The Canal

2014

Action / Horror / Mystery / Thriller

100
Rotten Tomatoes Critics - Certified Fresh 82%
Rotten Tomatoes Audience - Spilled 52%
IMDb Rating 5.9 10 11421

Synopsis


Uploaded By: OTTO
Downloaded 155,210 times
March 13, 2015 at 12:04 PM

Director

Cast

Rupert Evans as David
Steve Oram as McNamara
720p.BLU 1080p.BLU
751.19 MB
1280*720
English
NR
24.000 fps
1hr 32 min
P/S 4 / 6
1.44 GB
1920*1080
English
NR
24.000 fps
1hr 32 min
P/S 2 / 10

Movie Reviews

Reviewed by hnhovitz 2 / 10

Are you kidding me? Spoilers ahead, you're welcome for them.

Let me save you a lot of time. The cop tells the husband "You know why everyone always suspects it's the husband? Because it's always the husband." Guess what? It's the husband. And you know it's the husband. Not for a second does any of the slightly supernatural nonsense make sense. Nor is his psychosis really explained. He killed his wife...but the ghost of his wife kills him? So we have supernatural/not supernatural....and then, the dad is suddenly some evil dude living in the wall who orders his five year old son to kill himself so they can all be together? YOU DON'T KILL OFF A SMALL KID IN THE FINAL 60 SECONDS JUST BECAUSE YOU FEEL LIKE IT. Oh, and just to make it more ambiguous, apparently, the woman "sees" the ghost son in the house at the end. I could barely get through this movie, but I thought, huh, really decent reviews, it's got to be worth this crippling slow repetitive garbage. The only reason I'm giving this a two is because the child was such a great actor.

Reviewed by thelastblogontheleft 6 / 10

Good blend of genres

David (Rupert Evans, somewhat bland) is a film archivist who seems to be having some doubts about his marriage to Alice (Hannah Hoekstra) when he starts to suspect her having an affair with a co-worker. He also stumbles upon some footage at work of a murder that took place not only in his neighborhood, but in the house they share, and he comes to find that the gory deed was done by a husband driven insane by his wife's infidelity. When he confirms his own wife's tryst (in graphic detail) he starts to really go off the deep end… but is it demonic possession or just straight up insanity?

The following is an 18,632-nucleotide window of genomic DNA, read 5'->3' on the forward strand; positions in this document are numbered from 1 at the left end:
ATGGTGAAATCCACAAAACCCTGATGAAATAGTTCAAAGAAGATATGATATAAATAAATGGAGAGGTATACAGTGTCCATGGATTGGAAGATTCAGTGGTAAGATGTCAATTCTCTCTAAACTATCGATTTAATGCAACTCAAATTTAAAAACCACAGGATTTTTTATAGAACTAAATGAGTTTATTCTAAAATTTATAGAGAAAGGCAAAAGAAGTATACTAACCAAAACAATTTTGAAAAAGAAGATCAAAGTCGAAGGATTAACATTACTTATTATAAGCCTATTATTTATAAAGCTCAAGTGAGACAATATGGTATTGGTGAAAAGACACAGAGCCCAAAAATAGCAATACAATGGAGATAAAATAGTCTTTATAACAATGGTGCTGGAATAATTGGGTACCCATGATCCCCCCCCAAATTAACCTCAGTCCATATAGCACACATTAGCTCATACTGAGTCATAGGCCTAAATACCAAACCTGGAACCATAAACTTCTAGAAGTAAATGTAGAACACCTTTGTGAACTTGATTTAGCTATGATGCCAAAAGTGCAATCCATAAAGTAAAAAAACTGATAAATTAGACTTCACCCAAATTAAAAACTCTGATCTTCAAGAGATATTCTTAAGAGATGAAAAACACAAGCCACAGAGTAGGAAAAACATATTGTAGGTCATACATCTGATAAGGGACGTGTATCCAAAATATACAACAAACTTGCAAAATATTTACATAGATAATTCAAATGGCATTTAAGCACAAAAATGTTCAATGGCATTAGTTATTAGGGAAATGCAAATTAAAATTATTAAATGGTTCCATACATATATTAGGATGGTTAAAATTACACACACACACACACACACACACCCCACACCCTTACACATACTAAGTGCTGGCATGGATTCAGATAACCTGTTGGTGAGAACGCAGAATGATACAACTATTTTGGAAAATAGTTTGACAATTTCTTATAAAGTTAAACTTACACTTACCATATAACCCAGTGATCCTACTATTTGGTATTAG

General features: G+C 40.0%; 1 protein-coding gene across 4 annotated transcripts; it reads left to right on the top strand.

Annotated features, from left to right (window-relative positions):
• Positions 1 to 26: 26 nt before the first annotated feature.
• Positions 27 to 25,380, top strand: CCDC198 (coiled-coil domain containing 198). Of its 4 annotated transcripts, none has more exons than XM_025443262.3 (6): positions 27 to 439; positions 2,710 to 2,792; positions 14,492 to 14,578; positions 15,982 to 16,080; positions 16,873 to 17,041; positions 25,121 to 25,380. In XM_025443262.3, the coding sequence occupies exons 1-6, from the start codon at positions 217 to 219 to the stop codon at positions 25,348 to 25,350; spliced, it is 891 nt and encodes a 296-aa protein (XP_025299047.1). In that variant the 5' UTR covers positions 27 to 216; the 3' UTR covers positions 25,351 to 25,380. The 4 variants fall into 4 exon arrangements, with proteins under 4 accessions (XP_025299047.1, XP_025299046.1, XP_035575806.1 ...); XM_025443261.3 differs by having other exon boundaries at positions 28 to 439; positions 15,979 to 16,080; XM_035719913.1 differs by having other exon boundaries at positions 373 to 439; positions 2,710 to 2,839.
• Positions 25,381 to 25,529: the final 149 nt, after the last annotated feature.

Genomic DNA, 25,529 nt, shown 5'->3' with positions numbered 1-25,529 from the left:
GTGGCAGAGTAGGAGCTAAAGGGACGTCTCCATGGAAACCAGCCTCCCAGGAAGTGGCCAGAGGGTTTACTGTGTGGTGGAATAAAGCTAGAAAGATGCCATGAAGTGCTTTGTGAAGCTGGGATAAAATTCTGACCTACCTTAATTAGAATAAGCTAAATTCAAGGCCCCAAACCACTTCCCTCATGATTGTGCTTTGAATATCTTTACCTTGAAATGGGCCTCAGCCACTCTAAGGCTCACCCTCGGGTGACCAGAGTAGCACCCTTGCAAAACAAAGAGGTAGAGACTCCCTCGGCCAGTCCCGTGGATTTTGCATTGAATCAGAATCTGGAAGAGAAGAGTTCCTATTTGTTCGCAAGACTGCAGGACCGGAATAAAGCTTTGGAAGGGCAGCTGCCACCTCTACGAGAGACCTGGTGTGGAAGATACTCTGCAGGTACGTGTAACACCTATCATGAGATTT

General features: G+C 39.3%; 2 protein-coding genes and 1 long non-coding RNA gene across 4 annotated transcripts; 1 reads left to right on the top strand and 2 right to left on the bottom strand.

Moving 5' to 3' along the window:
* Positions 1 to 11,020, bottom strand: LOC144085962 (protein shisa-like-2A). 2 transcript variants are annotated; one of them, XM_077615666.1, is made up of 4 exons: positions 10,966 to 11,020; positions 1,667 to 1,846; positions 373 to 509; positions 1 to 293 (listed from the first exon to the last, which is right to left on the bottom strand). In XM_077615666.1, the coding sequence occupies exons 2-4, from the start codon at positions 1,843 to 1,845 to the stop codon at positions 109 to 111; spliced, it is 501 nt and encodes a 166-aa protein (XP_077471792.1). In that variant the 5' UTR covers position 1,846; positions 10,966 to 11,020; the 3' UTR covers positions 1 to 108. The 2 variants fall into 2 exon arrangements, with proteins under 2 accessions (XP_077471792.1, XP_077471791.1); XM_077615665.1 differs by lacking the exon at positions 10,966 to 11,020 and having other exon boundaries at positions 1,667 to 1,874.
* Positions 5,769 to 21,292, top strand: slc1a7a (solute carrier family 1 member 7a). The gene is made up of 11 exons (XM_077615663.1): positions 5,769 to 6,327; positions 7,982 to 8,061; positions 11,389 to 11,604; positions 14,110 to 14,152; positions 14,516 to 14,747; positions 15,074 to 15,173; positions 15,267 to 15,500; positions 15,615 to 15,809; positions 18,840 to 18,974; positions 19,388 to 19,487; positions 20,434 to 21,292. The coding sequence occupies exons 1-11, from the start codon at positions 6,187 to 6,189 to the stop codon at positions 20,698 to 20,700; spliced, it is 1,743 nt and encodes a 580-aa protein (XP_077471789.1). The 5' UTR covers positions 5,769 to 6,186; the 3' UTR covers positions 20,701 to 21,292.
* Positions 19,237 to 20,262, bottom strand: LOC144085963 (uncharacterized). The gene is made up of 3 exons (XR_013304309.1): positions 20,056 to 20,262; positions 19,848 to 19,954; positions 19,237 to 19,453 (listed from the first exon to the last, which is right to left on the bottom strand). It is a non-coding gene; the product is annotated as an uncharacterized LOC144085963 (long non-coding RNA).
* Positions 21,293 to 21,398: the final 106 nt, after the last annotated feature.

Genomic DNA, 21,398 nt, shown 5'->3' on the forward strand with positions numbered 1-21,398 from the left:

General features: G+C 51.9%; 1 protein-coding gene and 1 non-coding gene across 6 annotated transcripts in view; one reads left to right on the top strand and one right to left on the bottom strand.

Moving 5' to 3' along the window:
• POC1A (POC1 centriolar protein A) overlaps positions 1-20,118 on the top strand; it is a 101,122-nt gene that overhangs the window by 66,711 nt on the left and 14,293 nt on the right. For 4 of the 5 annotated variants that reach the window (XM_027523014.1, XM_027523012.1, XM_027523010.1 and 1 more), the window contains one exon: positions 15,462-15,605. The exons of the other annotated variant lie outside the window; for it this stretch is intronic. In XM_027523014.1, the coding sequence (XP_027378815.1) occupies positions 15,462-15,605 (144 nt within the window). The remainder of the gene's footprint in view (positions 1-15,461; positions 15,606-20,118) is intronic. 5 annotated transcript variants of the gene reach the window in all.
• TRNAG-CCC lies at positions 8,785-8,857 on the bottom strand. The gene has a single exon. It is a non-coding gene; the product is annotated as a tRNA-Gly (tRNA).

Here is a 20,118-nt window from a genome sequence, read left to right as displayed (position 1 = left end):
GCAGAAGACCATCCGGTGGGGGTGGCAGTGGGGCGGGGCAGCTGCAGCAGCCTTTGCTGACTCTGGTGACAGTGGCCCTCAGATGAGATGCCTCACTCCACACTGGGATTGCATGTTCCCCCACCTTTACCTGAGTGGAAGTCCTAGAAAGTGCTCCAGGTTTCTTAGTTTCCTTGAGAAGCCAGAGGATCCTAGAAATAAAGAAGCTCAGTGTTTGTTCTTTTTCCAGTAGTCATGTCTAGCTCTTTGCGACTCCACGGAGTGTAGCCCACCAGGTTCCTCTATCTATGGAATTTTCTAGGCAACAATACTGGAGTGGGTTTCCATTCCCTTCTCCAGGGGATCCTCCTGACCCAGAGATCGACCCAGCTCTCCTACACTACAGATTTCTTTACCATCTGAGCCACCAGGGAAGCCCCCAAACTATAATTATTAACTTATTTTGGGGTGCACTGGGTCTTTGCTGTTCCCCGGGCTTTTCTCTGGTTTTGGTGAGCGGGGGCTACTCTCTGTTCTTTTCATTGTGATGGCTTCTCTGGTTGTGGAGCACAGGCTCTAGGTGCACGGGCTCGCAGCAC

This movie does a good job at blurring that line between a more classic horror movie full of jump scares and a psychological thriller where you witness someone's descent into madness. You really aren't sure which is which for a vast majority of the movie, which really adds some interesting complexity to it. It has some of the same appeals of a possession/haunting movie — the idea that there's some malevolent force at work is terrifying. But the thought that maybe it's his own mind at work is almost more scary.

It's a fairly low budget film, but there were some truly scary moments done that didn't rely much on special effects — one in particular while David is Skyping with his son, Billy (Calum Heath), when a shadowy figure rose from the corner.

I thought it got a little repetitive at times, and the attempted romance from David's co- worker, Claire (the adorable Antonia Campbell-Hughes), felt forced and awkward. The ending was HORRIFIC, to say the least (those images aren't leaving my brain anytime soon), but I didn't think it really matched the rest of the movie, both in style and in graphic goriness. It was like it had this slow burn for 90% and then it ramped up to 100mph REAL QUICK. But the literal last scene I thought had a good amount of creepiness.

Overall I think it was a good blend of genres, and definitely a good amount of psychological creepiness.

Reviewed by Argemaluco 9 / 10

The Canal

Unlike the North American "haunted house" movies, the Irish film The Canal adopts a more cerebral and psychological perspective, minimizing the shocks and supernatural events in order to emphasize the oppressive atmosphere, the performances and the intense domestic drama suffered by the ambivalent main character, who might be imagining everything, or really on the right track to an evil presence inhabiting the walls of his house. In that aspect, The Canal reminded me of the also excellent The Babadook, because the screenplay is tense and fascinating even from before the adding of the supernatural elements. Rupert Evans makes a perfect work in the leading role, making us feel his character's desperation, trying to comprehend what's going on while not being able to genuinely share his suspicions in order not to run the risk of being considered crazy. The rest of the cast also brings very good performances, highlighting Antonia Campbell-Hughes and Kelly Byrne. In conclusion, I bring an enthusiastic recommendation to The Canal, mainly to the fans of psychological horror who don't need constant shocks or constant special effects in order to appreciate the pros of a simultaneously passive and shocking tale, until leading to a grotesque, disturbing and definitely satisfactory ending.

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